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View Full Version : Lining up double sided pcb's



ctmal
05-22-2011, 09:26 PM
I've been having pretty good luck lately making double sided boards. Since I was etching a board today I figured I'd take pictures and do a step by step on how I've been doing it(just in case it'll help someone).

I've decided to consolidate my projects. You can download this and anything else you're interested in at ctm.maloneylights.com (http://ctm.maloneylights.com/downloads/).

IdunBenhad
05-22-2011, 10:54 PM
Hi:
Good instructions, Chris. Using these should make it easy to get proper registration.

One thing I found was that my printer driver has a mirror function and I use that. I have a Brother 2140 printer.

When transferring the silkscreen to a board, I drill the board after etching and then align the silkscreen with the holes in the board using a small light table. The light shines up through the holes and makes it possible to get a good alignment.

I use Tech Brand "Brake Parts Cleaner" to remove the toner after etching. Carburetor Cleaner works also. I wear rubber gloves. Gloves should also be worn if using Acetone and good ventilation. I usually go outside to clean the boards.

The cleaner is cheap and goes a long way. It is available at Walmart.

I also found that it is best to not use a paper towel to dry the board after cleaning in preparation for toner transfer. Some brands of paper towels have chemical in them and may leave a coating on the board. I use a clean microfiber towel to dry the boards after washing with alcohol.

Just a few tips I found while doing boards.

Thanks for your excellent write-up.

IdunBenhad
05-22-2011, 10:55 PM
Hi:
Mistake: This one was due to a malfunction at the DIYC server. It was a copy of the one above.

christmas-light
05-24-2011, 09:14 AM
I have never tryed this, but this video explain great how to do it ;)

http://www.youtube.com/watch?v=8HJrzaW5B3g

IdunBenhad
05-24-2011, 09:44 AM
Hi:
Christmas-light: That is an interesting and informative video. Using the photoresist method probably allows for more accurate registration of the two sides and smaller traces can be used. There are some good tips in that video. I had never seen the spray solder flux coating.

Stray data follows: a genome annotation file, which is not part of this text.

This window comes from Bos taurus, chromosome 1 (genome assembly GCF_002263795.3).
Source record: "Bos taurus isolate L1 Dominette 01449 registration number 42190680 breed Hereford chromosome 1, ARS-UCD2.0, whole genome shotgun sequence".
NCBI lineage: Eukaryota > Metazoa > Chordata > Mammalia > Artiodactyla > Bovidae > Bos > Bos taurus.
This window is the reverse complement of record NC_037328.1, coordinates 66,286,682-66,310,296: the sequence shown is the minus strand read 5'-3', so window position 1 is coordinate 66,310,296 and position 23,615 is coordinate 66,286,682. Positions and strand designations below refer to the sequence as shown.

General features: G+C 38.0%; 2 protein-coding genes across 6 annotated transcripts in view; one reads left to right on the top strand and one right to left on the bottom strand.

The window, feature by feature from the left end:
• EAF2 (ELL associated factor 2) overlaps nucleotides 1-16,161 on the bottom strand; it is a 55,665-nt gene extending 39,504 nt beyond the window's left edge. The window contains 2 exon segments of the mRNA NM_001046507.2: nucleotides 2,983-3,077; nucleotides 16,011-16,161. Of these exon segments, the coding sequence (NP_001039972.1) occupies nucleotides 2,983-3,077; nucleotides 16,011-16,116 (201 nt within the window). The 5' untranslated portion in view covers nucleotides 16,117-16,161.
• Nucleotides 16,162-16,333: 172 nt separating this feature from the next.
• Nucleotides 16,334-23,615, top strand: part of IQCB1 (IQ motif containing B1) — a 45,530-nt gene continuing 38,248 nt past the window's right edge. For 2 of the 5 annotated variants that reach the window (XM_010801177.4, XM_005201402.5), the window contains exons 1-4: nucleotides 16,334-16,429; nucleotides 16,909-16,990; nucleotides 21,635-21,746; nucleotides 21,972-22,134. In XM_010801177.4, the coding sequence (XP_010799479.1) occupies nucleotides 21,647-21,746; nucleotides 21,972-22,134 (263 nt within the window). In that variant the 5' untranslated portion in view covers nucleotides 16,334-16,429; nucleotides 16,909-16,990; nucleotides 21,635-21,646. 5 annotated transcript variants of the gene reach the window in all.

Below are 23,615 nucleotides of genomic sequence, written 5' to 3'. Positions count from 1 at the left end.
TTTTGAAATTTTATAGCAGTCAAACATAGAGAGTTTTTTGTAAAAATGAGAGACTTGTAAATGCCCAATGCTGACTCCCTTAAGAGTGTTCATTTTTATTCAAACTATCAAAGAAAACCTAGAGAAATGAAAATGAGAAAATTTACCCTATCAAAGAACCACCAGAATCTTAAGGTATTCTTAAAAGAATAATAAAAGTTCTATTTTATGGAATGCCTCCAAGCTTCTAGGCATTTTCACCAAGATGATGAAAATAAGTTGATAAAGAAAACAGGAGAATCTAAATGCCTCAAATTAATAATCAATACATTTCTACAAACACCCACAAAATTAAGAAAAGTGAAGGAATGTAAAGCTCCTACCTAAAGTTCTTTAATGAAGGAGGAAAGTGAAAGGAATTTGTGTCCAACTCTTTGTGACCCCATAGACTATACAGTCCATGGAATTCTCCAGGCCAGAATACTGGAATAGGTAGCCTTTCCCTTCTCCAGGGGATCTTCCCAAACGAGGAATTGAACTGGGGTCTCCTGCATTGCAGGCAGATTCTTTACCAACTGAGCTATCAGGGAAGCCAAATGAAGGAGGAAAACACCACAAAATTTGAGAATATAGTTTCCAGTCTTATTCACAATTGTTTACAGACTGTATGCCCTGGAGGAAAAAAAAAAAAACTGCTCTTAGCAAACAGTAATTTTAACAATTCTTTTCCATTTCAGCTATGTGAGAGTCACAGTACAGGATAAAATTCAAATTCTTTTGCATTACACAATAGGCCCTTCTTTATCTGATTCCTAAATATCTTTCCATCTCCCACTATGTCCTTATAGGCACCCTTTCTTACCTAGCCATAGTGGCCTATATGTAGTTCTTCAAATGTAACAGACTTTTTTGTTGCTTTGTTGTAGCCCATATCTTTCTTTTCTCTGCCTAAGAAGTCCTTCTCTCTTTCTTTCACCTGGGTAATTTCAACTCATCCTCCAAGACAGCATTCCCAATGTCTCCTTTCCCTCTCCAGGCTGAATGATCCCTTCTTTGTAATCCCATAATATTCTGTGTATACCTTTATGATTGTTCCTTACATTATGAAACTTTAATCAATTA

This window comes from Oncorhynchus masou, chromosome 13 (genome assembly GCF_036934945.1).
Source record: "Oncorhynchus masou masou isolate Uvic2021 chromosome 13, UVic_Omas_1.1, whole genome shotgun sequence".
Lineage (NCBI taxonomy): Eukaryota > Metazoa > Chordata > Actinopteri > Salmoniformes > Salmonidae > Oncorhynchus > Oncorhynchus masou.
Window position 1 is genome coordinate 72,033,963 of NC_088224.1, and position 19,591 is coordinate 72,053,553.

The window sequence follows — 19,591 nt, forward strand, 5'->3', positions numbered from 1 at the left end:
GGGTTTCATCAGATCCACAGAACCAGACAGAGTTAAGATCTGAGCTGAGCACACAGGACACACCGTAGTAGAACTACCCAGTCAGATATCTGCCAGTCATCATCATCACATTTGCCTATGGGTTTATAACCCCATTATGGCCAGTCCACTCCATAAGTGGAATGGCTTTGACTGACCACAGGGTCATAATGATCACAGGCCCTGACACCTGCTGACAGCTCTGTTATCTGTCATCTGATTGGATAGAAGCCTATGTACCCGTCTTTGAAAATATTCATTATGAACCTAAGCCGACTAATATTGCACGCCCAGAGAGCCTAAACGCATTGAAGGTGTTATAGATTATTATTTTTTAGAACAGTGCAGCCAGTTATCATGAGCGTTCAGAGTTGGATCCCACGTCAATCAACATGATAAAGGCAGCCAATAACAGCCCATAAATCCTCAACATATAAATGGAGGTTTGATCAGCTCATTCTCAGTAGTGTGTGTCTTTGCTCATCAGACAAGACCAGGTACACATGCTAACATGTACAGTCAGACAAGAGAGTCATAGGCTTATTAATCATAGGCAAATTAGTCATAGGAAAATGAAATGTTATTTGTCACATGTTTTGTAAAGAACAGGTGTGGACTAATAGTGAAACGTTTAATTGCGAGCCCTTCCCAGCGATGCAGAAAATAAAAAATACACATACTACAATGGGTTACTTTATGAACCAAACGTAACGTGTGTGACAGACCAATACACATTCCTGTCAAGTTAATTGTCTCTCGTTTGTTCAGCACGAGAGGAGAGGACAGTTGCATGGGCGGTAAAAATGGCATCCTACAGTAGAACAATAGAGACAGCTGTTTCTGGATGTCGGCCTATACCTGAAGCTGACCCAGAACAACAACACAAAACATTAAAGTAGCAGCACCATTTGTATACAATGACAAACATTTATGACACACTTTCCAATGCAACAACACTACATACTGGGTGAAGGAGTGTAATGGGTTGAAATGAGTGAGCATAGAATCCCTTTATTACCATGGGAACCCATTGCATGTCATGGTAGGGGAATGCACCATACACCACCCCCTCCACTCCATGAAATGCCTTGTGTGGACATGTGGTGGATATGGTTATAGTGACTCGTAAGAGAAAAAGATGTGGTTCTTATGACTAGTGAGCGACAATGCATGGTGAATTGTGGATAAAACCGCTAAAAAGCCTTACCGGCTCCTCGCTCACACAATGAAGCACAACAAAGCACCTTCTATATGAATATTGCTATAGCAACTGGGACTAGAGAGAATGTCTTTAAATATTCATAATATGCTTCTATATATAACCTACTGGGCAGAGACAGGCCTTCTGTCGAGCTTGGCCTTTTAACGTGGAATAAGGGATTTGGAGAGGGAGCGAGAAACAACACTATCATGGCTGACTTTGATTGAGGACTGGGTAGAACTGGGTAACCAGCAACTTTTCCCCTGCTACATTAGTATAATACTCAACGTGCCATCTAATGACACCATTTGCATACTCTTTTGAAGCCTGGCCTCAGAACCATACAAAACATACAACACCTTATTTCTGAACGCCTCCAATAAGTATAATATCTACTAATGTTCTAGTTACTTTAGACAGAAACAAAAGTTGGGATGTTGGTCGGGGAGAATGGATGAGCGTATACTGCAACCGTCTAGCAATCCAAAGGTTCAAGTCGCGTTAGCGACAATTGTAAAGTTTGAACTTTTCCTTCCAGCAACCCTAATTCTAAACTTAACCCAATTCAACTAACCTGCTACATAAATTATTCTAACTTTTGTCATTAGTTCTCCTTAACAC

The only drawback to this method is the number of steps required to get the finished board. The toner transfer method is less time consuming, but one has to be careful about the transfer, as it sometimes can be tricky getting the right amount of heat and pressure.

I have problems with the edges of the boards. I never seem to get the right amount of heat and pressure and usually have to touch up the edges with a Sharpie pen.

I like CTMALs method, but so far I haven't tried it as I haven't had the need for a double-sided board. However, as I described getting the silkscreen on a single sided board is almost the same thing. It just doesn't have to be as accurate.

Thanks, guys, for the information. As AURBO says, "Learn something new everyday"

dirknerkle
05-24-2011, 10:54 AM
I have problems with the edges of the boards. I never seem to get the right amount of heat and pressure and usually have to touch up the edges with a Sharpie pen.



I've found that edges work out much, much better if the edge of the board is not raised, which can easily happen when cutting the board down. After trimming a board to size, I always run a file over the edge where the board was cut so it doesn't create a gap when applying the toner.

More recently, I've been using a common paper cutter to quickly cut through the board. It's noisy as can be, but seems to work quite well. I place the board on the cutter with the copper side up so that the cutter's blade goes through the copper first. Leaves no raised edge. The technique takes a very strong, quick motion, so it can be pretty dangerous if you try to hold the board with your fingers, so watch out or if the board slips, you could quickly lose a finger, too! Instead of using your fingers, sandwich the board under a spare piece of board stock and clamp the board to the cutter.

wonko
05-26-2011, 09:54 AM
I've found that edges work out much, much better if the edge of the board is not raised, which can easily happen when cutting the board down. After trimming a board to size, I always run a file over the edge where the board was cut so it doesn't create a gap when applying the toner.

More recently, I've been using a common paper cutter to quickly cut through the board. It's noisy as can be, but seems to work quite well. I place the board on the cutter with the copper side up so that the cutter's blade goes through the copper first. Leaves no raised edge. The technique takes a very strong, quick motion, so it can be pretty dangerous if you try to hold the board with your fingers, so watch out or if the board slips, you could quickly lose a finger, too! Instead of using your fingers, sandwich the board under a spare piece of board stock and clamp the board to the cutter.

This is what I was doing for a short time, until my el cheapo cutter broke. Just one thing to keep in mind...don't try and use the light weight cheap ones you find around, they just don't hold up. It's back to using the score and snap method for me.

Brian

maffeirw
08-22-2011, 09:03 PM
I've been having pretty good luck lately making double sided boards. Since I was etching a board today I figured I'd take pictures and do a step by step on how I've been doing it(just in case it'll help someone).

10378

Chris - any chance you can repost the dblsidepcb.pdf file, it must be one of the files Brian was talking about in his PM. I'm going to try to do some SSSRR boards tommorow and I think it will come in handy.

ctmal
08-22-2011, 11:19 PM
It's been updated. Let me know how you make out!

hold on, it's not working yet...